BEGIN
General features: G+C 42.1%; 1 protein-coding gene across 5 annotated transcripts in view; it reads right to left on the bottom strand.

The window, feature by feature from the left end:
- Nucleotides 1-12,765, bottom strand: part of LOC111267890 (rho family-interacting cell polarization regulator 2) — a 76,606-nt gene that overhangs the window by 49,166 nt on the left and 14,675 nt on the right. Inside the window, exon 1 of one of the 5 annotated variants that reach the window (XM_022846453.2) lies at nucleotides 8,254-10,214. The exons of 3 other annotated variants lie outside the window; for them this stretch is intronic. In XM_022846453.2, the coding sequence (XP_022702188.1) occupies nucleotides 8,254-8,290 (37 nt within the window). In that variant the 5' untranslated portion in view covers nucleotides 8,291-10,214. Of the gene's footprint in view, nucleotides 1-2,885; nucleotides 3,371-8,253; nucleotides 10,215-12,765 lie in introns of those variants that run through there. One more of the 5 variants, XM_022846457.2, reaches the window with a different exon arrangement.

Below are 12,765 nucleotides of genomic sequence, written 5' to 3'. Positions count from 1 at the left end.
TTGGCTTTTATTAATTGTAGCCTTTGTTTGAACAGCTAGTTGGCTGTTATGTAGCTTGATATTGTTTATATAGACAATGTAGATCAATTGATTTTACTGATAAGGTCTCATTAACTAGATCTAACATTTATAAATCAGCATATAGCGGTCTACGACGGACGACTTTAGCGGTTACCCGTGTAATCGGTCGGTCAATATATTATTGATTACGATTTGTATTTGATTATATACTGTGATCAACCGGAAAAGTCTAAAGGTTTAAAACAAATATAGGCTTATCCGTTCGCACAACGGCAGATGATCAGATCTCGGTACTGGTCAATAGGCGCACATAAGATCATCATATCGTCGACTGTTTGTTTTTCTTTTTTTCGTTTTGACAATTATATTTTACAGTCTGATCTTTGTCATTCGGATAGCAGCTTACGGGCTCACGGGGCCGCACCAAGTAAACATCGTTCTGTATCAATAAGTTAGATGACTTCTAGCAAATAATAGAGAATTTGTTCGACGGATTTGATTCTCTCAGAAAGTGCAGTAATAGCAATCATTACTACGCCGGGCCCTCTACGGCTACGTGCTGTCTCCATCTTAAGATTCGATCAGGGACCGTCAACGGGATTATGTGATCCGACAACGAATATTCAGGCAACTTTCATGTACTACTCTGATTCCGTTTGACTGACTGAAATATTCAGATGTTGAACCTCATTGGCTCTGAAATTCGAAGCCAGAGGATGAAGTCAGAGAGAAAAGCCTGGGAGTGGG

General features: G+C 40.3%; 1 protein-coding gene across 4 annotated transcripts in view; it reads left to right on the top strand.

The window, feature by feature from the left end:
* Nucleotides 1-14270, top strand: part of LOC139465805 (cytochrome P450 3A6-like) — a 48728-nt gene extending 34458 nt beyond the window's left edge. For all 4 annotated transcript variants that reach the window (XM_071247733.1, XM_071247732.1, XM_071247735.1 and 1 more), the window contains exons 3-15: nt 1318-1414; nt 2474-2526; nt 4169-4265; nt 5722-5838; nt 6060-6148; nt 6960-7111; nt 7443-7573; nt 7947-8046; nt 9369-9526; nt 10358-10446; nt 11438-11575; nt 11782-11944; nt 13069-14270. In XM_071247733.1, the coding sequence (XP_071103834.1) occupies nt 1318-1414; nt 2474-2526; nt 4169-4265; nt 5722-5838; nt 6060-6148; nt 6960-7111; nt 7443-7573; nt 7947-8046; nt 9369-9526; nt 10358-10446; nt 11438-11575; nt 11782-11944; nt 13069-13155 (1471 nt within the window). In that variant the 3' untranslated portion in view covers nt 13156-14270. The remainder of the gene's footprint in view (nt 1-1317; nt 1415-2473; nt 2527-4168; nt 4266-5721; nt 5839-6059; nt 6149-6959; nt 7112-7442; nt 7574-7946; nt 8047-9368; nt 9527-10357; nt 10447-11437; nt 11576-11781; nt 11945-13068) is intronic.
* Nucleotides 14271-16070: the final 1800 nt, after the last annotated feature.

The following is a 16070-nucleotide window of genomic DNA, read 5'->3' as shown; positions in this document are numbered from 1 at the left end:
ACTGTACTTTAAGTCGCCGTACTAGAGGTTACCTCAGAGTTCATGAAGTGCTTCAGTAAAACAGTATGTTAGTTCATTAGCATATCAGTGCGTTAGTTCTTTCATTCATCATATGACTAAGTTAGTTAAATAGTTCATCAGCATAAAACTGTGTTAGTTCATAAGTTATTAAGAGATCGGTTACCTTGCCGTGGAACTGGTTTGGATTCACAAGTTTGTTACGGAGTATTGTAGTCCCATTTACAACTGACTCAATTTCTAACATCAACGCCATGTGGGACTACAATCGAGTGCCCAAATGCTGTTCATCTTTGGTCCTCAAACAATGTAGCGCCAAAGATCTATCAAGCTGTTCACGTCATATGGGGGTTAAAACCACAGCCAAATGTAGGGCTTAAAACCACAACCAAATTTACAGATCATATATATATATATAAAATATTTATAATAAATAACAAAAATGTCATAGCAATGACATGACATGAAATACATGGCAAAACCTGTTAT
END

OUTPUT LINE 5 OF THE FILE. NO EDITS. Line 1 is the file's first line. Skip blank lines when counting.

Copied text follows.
TTGGCTTTTATTAATTGTAGCCTTTGTTTGAACAGCTAGTTGGCTGTTATGTAGCTTGATATTGTTTATATAGACAATGTAGATCAATTGATTTTACTGATAAGGTCTCATTAACTAGATCTAACATTTATAAATCAGCATATAGCGGTCTACGACGGACGACTTTAGCGGTTACCCGTGTAATCGGTCGGTCAATATATTATTGATTACGATTTGTATTTGATTATATACTGTGATCAACCGGAAAAGTCTAAAGGTTTAAAACAAATATAGGCTTATCCGTTCGCACAACGGCAGATGATCAGATCTCGGTACTGGTCAATAGGCGCACATAAGATCATCATATCGTCGACTGTTTGTTTTTCTTTTTTTCGTTTTGACAATTATATTTTACAGTCTGATCTTTGTCATTCGGATAGCAGCTTACGGGCTCACGGGGCCGCACCAAGTAAACATCGTTCTGTATCAATAAGTTAGATGACTTCTAGCAAATAATAGAGAATTTGTTCGACGGATTTGATTCTCTCAGAAAGTGCAGTAATAGCAATCATTACTACGCCGGGCCCTCTACGGCTACGTGCTGTCTCCATCTTAAGATTCGATCAGGGACCGTCAACGGGATTATGTGATCCGACAACGAATATTCAGGCAACTTTCATGTACTACTCTGATTCCGTTTGACTGACTGAAATATTCAGATGTTGAACCTCATTGGCTCTGAAATTCGAAGCCAGAGGATGAAGTCAGAGAGAAAAGCCTGGGAGTGGG